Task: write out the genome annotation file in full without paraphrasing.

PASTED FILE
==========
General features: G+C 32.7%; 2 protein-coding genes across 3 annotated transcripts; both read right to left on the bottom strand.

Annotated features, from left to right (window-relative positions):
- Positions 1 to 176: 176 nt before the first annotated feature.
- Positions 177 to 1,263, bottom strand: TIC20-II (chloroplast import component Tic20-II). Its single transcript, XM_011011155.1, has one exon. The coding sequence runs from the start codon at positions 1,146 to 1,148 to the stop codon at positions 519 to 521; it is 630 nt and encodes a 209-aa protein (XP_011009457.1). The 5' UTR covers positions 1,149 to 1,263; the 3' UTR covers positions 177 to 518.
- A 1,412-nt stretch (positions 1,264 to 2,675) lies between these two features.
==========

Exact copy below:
General features: G+C 32.7%; 2 protein-coding genes across 3 annotated transcripts; both read right to left on the bottom strand.

Annotated features, from left to right (window-relative positions):
- Positions 1 to 176: 176 nt before the first annotated feature.
- Positions 177 to 1,263, bottom strand: TIC20-II (chloroplast import component Tic20-II). Its single transcript, XM_011011155.1, has one exon. The coding sequence runs from the start codon at positions 1,146 to 1,148 to the stop codon at positions 519 to 521; it is 630 nt and encodes a 209-aa protein (XP_011009457.1). The 5' UTR covers positions 1,149 to 1,263; the 3' UTR covers positions 177 to 518.
- A 1,412-nt stretch (positions 1,264 to 2,675) lies between these two features.